However, if one sees the following signs, one should check blood oxygen levels and then administer oxygen.

  1. Coughing
  2. Sweating
  3. Rapid breathing
  4. Wheezing
  5. Rapid heart rate
  6. Lightheadedness
  7. Skin gains a reddish or bluish tint.

Oxygen Sources of Note

Oxygen sources that are available to the common man vary from an oxygen tank to an oxygen concentrator. There are other sources as well but here we will focus on oxygen tanks and oxygen concentrators.

           Oxygen Tank 

This is pure oxygen gas that is filled into a metal tank. It can be easily consumed via a face mask or nasal cannula. The oxygen is given over time, not in continuation.

The biggest problem with oxygen tanks is that they have a limited amount of compressed gas inside them. Oxygen tanks are also dangerously inflammable. Larger oxygen tanks are mainly found in hospitals whereas the oxygen tank for personal use has lesser oxygen volume.

            Oxygen Concentrators

Concentrators take the ambient oxygen present in the air and concentrate it to the required flow rate. This oxygen is then passed through a tube to a nasal tube or face mask that the patient wears. This oxygen is up to 96% pure. Oxygen concentrators do not run out of oxygen. A good oxygen concentrator will stay with you for over 10 years.

Oxygen concentrators come in portable and stationary designs. Stationery designs with higher flow rates are usually utilized in hospitals for patient care. Oxygen concentrators with low flow rates are usually found outside hospitals. However, portable oxygen concentrators are easy to carry and rechargeable for mobile use.

The biggest shortcoming of oxygen concentrators is that they require electricity to work. They are inflammable too but to a lesser extent.

Oxygen Therapy Protocol Commonly Used

Only a physician or a registered healthcare worker with expertise can assign anyone to any particular oxygen therapy. Emergency oxygen use and long-term oxygen therapy, both occur at the decision of the experts.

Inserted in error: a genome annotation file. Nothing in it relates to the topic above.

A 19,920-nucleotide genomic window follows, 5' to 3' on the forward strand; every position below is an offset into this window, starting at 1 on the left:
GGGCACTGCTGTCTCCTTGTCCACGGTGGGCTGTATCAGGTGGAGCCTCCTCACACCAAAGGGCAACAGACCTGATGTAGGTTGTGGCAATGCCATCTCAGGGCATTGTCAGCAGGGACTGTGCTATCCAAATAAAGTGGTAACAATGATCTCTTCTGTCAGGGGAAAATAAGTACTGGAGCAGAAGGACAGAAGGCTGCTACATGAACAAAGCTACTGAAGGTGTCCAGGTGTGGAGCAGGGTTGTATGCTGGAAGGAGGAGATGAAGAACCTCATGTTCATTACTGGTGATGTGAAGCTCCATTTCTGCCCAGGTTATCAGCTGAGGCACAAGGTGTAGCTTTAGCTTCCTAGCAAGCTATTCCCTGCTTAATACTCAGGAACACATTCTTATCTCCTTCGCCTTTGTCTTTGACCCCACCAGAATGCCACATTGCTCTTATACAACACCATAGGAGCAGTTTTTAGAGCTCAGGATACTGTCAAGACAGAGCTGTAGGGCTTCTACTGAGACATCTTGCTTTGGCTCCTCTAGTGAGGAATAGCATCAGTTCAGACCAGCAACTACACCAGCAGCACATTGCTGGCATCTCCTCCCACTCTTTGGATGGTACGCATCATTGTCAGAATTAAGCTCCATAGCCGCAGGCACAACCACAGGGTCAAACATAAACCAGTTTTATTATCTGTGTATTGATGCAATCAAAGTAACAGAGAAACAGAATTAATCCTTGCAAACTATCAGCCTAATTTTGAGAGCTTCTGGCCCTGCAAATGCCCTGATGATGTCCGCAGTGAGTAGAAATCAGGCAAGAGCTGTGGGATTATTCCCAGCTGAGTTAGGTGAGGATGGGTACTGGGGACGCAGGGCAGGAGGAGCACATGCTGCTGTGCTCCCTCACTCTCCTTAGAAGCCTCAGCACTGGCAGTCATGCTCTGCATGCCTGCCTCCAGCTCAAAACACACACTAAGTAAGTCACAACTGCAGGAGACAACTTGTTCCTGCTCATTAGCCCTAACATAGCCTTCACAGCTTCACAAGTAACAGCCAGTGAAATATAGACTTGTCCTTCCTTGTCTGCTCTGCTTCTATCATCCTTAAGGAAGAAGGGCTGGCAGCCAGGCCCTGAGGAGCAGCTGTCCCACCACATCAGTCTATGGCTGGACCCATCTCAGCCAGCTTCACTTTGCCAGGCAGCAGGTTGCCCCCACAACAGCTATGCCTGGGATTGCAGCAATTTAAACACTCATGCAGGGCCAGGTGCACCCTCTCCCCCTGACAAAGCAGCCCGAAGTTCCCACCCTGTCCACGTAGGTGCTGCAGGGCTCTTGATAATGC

High oxygen levels are just as dangerous for the body as the low level of blood oxygen. It is recommended that a pulse oximeter should be used by anyone who’s given oxygen. This allows control of the oxygen level.

                   Long Term Oxygen Therapy (LTOT)

Patients who have a long-term and continuous arterial blood level below 55mmHg require this therapy. This therapy (LTOT) is not commonly given to patients who have emergency needs, shown by difficulty in breathing. However, if someone is unable to have greater than 92% oxygen saturation for 8 weeks, LTOT might be allowed with the assurance that the treatment will end once a stable blood oxygen level is acquired.

 They are given oxygen for 15 hours daily with a strong emphasis on nighttime use. The use of oxygen is also recommended at exercise times. The healthcare expert decides the patient’s oxygen flow rate requirements.

The patient can then get an oxygen concentrator to help them get the required oxygen. While oxygen tanks are another good option, they have a finite amount of oxygen in them. A patient that requires long hours of oxygen exposure needs to get an oxygen concentrator.


Oxygen therapy is only given to patients who need it as per the pulse oximeter readings. The blood oxygen level should not fall below 55mmHg, because any reduction would require oxygen therapy. Long-term oxygen therapy is a commonly used method of oxygen administration in cases where chronic diseases limit oxygen absorption. Constant difficulty in breathing is a common sign that moves physicians towards oxygen therapy.

There are two commonly used methods of administering oxygen to the patient. Either they go for an oxygen tank or they go for an oxygen concentratorAn oxygen concentrator is usually favored by patients that require long-term use regularly. The cost-effectiveness of oxygen concentrators is like no other. Often, people do keep an oxygen tank as a backup in case of an electricity breakdown.